A Woman's World (Part II)
France Griggs Sloat
It’s better for women today, she says, but they still face many challenges that men don’t. Women in general are more likely than men to experience poverty and violent crime. More women are raising children alone. And women still lag behind men in educational attainment, employment, income and professional status.
Such pressures take their toll physically, too, leading to a greater need for women’s health services. In addition to offering more gynecological services to women, the McGrath Health and Counseling Center is handling its share of women students suffering from eating disorders such as anorexia. Many women struggle with body image issues, and McGrath has seen an increase in women students with eating disorders in the last few years. There were six in the first half of last year alone, says Dr. James Konerman, medical director at McGrath.
Women students also deal with increasing incidents of sexual harassment and assault—as they do on most colleges campuses in the U.S. The University is responding with updated discipline policies, an emergency hotline, round-the-clock advocacy assistance and student orientation sessions about dating and sexual power issues.
“Despite the real progress, there still remain a number of obstacles women face,” she says. But she notes the focus on women is expanding. For example, the faculty is proposing to increase the number of gender and diversity studies credits within the required core curriculum. The women’s center will address all these issues. But it will also reach out to men.
“It’s a women’s center, but it’s going to serve all students, including male students,” says Luther Smith, dean of students and assistant vice president for student life. “There will be educational opportunities for young men to learn what their responsibility is in making a safer, more accepting environment and what they can do to stop issues like rape and advocate more on women’s issues.”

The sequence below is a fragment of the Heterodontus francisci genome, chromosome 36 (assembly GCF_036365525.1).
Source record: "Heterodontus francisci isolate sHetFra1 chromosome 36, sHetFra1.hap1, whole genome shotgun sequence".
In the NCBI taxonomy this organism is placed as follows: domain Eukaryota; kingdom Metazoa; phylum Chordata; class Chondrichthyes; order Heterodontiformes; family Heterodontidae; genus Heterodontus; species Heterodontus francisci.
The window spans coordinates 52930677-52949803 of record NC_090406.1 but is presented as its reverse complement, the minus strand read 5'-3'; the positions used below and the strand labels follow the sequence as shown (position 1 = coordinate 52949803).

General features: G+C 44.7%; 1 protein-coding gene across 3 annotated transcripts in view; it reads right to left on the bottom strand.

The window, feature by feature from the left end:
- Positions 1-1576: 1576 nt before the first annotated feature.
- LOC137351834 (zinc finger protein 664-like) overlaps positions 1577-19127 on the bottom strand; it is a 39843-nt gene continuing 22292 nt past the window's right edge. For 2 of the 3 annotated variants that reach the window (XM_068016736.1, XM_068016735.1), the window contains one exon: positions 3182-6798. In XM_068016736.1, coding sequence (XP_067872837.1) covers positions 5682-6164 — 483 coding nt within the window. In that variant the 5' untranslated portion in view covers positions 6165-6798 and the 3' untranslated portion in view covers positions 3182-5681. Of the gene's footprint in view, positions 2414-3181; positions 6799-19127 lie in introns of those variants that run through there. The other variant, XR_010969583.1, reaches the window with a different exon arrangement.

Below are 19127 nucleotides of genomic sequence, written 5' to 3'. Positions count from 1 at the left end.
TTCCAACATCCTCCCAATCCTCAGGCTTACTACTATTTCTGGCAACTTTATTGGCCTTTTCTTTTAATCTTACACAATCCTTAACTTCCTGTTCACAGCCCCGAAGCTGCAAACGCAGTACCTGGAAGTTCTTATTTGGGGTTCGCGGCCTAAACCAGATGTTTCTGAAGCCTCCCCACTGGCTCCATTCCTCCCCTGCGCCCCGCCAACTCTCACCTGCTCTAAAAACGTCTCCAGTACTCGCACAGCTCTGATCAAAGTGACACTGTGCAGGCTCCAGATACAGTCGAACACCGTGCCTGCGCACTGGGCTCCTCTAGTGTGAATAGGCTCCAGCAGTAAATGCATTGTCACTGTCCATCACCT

In February, LaGrange returned to the University to give a presentation for a gender and diversity forum about her early days on campus. She talked about how hard it was at first—the ugly “You don’t belong here” comments from guys and the professors who would invite her to leave the classroom because of the sensitive nature of their lecture topic. Once she was asked to leave an English class because they were viewing etchings containing partial nudity. She declined.
Another time, when she questioned a grade as her male classmates had done, the professor asked her to stop by his office to discuss the grade in private, an invitation he had not offered the men. She declined that, too.
“I had a professor whose simple line was that women didn’t belong in the University but at home pregnant and barefoot in the kitchen making meatloaf. I could never tell how much he was kidding and looking for debate or how much was serious, but he certainly and consistently put down women,” LaGrange says.
There were great moments, too, such as when a group of freshman guys sat with her and her girlfriend at a football game to thwart ugly comments by upperclassmen sitting a few rows above. To the University’s credit, she says, much of the harassment stopped after her first year, especially as she became involved in activities like student council. In fact, as events like Martin Luther King’s and Bobby Kennedy’s assassinations, the Vietnam War and the Kent State killings took place, the presence of women became less of an issue. Everyone was focusing on the outside world. “Being a woman didn’t matter anymore,” she says.
By the time she graduated in 1970, the dress code was gone, she was living in a women’s dorm, and women were pouring in to take their place on campus. By 1980, women students outnumbered men and have ever since. This year is no different. The new freshman class is 56 percent women and 44 percent men—something LaGrange could never have fathomed in 1966 when she and her girlfriends faced freshman year alone.
“I don’t think I ever realized fully what I was getting into,” she says. “I just wanted to be a student. I didn’t feel like an integrator at all. We just hid in the ladies room and went to class and tried to make it work for us.”